The fact that no chemical weapon attack had yet occurred in the United States did not make the strike in Sudan illegal.
With regard to Sudan, the Clinton team claims the factory it bombed made a chemical to be supplied to bin Laden for use in weapons directed against U.S. targets. The fact that no chemical weapon attack had yet occurred did not make the U.S. military strike illegal. Given Sudan’s support of terrorist groups, it is reasonable to conclude that it was unwilling or unable to discharge its international responsibility to prevent the chemical from being produced. Furthermore, the action was carefully limited to the destruction of the specific building in which the chemical involved was purportedly made. If the United States got its facts right, the preemptive strike was therefore a reasonable measure for deterring potentially catastrophic attacks on U.S. targets.
Washington acted on these standards, knowing it has the power as a permanent member of the U.N. Security Council to block the adoption of any measure aimed at forcing it to abide by any standard whatever, including any decision by an international court that might conclude that the United States has behaved illegally. This power is an essential element of the security system to which the United States and all other nations agreed in the U.N. Charter, and the United States is perfectly justified in relying on its rights.
Nevertheless, the United States must be concerned about the views of other states, especially with regard to the validity of U.S. claims. It has a substantial interest in enforcing the charter against states that use force aggressively, such as Iraq. It is disturbing, therefore, that Secretary of Defense Cohen initially announced—on the basis of erroneous intelligence—that the factory in Sudan did not make pharmaceuticals. It is also regrettable that the Clinton administration has been unwilling to cooperate with a thorough evaluation of its factual premises concerning the plant. After military action is taken, Washington must either justify its actions or admit when mistakes have been made. For instance, when an Iranian civilian airliner was mistakenly taken for a military plane and shot down by U.S. forces, the Bush administration initially made erroneous claims about the incident. When the facts became clear, however, President Bush apologized for that tragic mistake, and the United States paid damages. And to justify a U.S. attack on Libya in April 1986, President Reagan revealed evidence that proved Libya’s involvement in the bombing of a Berlin disco, even though the revelations compromised U.S. intelligence capabilities.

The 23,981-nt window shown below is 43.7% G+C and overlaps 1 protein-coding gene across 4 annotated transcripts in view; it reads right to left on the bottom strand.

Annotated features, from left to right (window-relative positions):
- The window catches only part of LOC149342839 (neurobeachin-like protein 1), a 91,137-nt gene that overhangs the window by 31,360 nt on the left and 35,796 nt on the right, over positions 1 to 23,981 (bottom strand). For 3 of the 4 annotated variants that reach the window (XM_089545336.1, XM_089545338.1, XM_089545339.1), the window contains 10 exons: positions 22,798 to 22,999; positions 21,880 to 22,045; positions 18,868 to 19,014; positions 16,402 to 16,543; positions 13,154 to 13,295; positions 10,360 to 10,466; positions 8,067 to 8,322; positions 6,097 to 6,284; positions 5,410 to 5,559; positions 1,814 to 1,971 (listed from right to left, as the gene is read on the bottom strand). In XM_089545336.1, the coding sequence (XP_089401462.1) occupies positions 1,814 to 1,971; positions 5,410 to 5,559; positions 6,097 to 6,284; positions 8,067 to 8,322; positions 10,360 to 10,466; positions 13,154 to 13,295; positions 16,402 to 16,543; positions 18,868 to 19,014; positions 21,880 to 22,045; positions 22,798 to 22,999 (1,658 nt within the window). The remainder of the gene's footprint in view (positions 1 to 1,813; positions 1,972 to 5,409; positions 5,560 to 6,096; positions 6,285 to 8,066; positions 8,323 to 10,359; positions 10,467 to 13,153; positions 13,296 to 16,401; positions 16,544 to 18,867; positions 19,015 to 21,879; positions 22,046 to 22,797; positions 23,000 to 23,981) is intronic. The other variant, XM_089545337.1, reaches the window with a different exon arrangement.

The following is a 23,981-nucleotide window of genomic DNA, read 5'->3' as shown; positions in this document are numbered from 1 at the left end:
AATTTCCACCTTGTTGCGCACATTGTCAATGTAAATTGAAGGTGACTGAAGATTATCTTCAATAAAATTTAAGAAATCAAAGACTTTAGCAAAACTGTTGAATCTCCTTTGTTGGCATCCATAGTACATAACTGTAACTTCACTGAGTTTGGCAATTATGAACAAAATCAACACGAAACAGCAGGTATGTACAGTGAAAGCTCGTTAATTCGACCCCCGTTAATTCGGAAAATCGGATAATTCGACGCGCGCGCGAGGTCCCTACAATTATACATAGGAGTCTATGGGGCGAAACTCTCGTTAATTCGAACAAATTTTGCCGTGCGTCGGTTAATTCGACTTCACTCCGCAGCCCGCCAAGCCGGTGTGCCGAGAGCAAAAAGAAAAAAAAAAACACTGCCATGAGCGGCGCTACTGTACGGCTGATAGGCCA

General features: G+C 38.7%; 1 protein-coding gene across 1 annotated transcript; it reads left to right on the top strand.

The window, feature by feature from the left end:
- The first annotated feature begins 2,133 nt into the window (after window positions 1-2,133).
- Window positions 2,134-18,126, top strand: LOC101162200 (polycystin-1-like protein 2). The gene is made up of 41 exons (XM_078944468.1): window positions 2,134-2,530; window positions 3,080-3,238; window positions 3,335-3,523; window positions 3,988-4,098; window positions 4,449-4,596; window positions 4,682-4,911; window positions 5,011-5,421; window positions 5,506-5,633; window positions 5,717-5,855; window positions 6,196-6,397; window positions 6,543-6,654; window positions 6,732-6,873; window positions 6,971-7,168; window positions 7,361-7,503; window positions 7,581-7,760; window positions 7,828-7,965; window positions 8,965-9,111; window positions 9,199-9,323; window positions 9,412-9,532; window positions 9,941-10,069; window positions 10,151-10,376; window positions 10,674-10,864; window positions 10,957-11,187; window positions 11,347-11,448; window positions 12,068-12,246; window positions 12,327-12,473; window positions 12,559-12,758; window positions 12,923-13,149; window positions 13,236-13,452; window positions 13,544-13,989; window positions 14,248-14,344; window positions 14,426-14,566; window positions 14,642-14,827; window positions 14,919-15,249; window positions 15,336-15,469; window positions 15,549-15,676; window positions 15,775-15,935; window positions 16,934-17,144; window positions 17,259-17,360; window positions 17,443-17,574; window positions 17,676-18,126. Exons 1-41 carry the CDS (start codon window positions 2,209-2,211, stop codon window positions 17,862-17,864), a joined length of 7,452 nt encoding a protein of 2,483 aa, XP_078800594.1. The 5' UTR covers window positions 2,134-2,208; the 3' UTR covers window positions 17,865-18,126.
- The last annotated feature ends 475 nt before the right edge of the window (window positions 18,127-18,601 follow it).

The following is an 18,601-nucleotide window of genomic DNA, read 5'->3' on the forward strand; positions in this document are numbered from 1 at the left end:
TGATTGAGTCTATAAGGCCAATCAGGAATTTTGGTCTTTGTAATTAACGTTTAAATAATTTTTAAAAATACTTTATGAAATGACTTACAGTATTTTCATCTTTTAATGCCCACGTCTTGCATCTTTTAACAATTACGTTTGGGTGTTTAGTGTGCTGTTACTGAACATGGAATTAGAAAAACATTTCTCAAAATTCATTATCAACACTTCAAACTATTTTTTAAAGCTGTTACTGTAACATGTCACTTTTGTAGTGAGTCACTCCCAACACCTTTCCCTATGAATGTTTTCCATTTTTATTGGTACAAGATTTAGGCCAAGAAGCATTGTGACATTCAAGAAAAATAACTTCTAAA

The United States has properly refused to surrender any aspect of its inherent right of self-defense to those who would deny the capacity its power confers or who regard even defensive force as evil. This posture demands that Washington accept the consequences when it errs. If the bombing in Sudan was wrong, or if the nation is unprepared to disclose the evidence that supports its conduct, the United States must accept responsibility or otherwise deprive itself of the right to rely on the charter in attempting to control the illegal use of force by other states.